New ACT government-commissioned research has found 55 per cent of Canberra residents support the construction of a light rail system for the city, with opposition to tram services strongest in suburbs including Kambah, Curtin, Garran and Hughes.
A telephone survey of 1192 people throughout the ACT found 34 per cent do not support the roll-out of a city-wide light rail network and 11 per cent remain undecided.
Throughout Canberra, most residents in most suburbs said they would be more likely to use public transport if an accessible light rail tram system was available.
Conducted over two weeks last month, the survey comes as the ACT government continues development of a final business case for the first-stage city-to-Gungahlin line, with work to start in 2016.
More than half of those opposed to light rail nominated cost as their principal reason, followed by a belief there were better ways to improve public transport in Canberra.
Over-65s were the only age group with a majority of opposition, while 70 per cent of one-parent homes with dependent children were in favour.
A total of 59 per cent of men supported light rail, compared with 51 per cent of women.
A "majority of residents from most postcodes across Canberra" support the proposed city-wide network, including in suburbs around the first-stage line taking in the Northbourne Avenue corridor and Gungahlin district.
Mixed opinion on a light rail network for Canberra was recorded in suburbs including Mawson, Farrer, Fadden, McArthur and Wanniassa.
Residents of suburbs which don't support light rail also said they were unlikely to use improved public transport, while those not likely to leave their car at home were mostly south of State Circle or in Fyshwick.
Stage one of the network, which could be extended to take in parts of the city and Russell, will cost more than $614 million.
The research comes as Capital Metro Minister Simon Corbell released new artists' impressions of trams in Canberra, including of terminus sites in the city and at Gungahlin, passenger stops, intersections treatments on Northbourne Avenue and a stop at Phillip Avenue and the Federal Highway.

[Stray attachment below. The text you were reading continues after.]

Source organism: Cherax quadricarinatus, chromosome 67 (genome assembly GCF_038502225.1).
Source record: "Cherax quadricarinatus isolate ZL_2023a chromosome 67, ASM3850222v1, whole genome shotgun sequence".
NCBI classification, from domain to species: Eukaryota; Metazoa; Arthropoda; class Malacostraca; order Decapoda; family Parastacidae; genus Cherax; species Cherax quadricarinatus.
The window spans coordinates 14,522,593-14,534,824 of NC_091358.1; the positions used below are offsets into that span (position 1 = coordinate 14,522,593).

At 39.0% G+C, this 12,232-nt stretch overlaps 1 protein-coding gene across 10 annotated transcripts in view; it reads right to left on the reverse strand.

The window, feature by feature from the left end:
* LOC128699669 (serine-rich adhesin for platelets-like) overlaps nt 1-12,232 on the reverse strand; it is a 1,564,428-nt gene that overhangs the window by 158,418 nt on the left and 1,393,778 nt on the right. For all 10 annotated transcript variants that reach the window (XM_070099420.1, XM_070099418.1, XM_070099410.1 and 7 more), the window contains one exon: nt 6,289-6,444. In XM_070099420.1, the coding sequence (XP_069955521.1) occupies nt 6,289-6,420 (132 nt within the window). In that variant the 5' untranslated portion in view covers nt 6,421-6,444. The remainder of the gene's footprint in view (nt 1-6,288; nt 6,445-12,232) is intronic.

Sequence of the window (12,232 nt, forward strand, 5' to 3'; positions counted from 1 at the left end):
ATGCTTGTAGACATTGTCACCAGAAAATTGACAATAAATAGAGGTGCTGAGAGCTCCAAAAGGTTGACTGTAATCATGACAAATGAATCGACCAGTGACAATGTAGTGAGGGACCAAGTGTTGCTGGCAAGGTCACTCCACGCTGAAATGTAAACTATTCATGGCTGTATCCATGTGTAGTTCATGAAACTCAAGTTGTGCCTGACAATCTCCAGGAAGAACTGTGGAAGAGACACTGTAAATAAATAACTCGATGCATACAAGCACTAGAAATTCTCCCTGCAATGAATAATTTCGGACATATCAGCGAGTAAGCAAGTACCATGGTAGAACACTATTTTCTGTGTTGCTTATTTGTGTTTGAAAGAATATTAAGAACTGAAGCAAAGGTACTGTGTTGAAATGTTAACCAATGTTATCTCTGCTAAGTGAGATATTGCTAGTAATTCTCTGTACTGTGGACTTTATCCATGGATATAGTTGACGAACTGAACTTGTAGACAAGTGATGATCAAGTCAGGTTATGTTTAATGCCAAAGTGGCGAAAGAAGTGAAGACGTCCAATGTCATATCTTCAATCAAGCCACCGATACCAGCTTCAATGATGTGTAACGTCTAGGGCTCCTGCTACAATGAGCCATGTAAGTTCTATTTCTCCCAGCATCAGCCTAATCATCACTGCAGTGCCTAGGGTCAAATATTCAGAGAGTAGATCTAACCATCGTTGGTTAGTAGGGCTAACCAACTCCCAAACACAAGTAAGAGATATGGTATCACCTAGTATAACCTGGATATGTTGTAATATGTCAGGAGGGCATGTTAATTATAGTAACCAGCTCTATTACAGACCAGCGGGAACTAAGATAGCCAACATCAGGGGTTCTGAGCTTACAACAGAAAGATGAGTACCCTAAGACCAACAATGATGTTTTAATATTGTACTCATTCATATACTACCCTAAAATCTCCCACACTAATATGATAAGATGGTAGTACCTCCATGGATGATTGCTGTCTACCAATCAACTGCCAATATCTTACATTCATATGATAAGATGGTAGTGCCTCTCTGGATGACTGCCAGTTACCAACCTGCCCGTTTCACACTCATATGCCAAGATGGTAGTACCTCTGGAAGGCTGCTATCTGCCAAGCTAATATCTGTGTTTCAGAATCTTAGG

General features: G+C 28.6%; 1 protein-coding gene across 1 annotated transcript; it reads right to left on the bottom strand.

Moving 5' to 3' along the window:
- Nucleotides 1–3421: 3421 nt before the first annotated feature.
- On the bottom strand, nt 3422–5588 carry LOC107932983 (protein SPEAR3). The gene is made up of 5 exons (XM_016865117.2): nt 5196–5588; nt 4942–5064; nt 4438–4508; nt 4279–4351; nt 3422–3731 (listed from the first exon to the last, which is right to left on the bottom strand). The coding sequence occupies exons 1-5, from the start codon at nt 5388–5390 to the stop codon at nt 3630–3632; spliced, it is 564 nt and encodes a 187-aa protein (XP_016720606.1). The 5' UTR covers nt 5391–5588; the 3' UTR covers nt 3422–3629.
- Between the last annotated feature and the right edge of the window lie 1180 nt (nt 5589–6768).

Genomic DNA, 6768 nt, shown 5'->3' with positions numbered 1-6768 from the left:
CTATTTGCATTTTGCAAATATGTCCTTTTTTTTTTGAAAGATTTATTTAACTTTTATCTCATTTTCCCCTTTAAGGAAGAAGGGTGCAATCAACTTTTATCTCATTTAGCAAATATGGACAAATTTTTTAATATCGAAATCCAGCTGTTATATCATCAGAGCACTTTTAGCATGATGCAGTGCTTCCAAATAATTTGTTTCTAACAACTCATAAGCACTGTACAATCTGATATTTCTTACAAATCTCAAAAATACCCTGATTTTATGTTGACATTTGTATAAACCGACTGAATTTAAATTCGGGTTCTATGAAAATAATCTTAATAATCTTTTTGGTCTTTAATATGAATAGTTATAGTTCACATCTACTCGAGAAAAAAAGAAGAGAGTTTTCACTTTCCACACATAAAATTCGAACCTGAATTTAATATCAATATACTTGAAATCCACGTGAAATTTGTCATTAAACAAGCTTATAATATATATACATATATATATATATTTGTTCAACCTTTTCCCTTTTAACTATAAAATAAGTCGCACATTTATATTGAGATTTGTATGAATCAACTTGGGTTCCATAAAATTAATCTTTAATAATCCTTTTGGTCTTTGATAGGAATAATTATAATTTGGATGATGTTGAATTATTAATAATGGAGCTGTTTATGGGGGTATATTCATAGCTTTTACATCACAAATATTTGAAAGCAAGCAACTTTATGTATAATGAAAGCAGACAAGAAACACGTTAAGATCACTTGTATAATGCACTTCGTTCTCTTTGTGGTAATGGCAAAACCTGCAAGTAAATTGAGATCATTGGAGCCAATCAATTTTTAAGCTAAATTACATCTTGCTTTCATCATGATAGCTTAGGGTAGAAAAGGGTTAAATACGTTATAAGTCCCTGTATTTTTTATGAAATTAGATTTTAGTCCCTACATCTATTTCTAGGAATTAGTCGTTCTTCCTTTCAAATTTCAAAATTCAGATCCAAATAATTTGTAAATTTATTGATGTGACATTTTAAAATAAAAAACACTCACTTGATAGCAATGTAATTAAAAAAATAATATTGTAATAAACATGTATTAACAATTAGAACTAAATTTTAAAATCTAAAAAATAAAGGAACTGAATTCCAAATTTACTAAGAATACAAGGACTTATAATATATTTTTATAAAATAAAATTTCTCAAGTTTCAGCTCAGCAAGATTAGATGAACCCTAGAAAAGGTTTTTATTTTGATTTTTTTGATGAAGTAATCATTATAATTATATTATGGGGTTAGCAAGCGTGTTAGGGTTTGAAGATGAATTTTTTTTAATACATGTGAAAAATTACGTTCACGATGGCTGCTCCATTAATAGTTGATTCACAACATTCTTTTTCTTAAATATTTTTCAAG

Mr Corbell said the research was encouraging, but acknowledged some Canberrans remained unconvinced.
He said the survey dispelled myths that Canberrans south of Lake Burley Griffin didn't support light rail.
"The government is encouraged by what we've seen in the report," he said.
"What it highlights is a strong level of support across the community for the light rail project but obviously it also indicates that there are some people who are sceptical, and whilst they're not in a majority, it's important that we continue to engage with those people and explain the benefits of this project."
The communications and engagement survey conducted by Piazza Research will be used to inform bureaucrats of public sentiment about light rail and to guide information campaigns.
"What we know is that light rail projects in other cities have been controversial and it is proving to be controversial here in Canberra as well," Mr Corbell said.
"People get the big picture. They get that this isn't just one line and it is going to be on over time and it's about creating the foundations for a broader, city-wide network."
Staff from the Capital Metro agency will visit Gungahlin on Saturday and Erindale on Sunday to continue public consultation, including seeking public feedback on the location of the line's 13 proposed stops.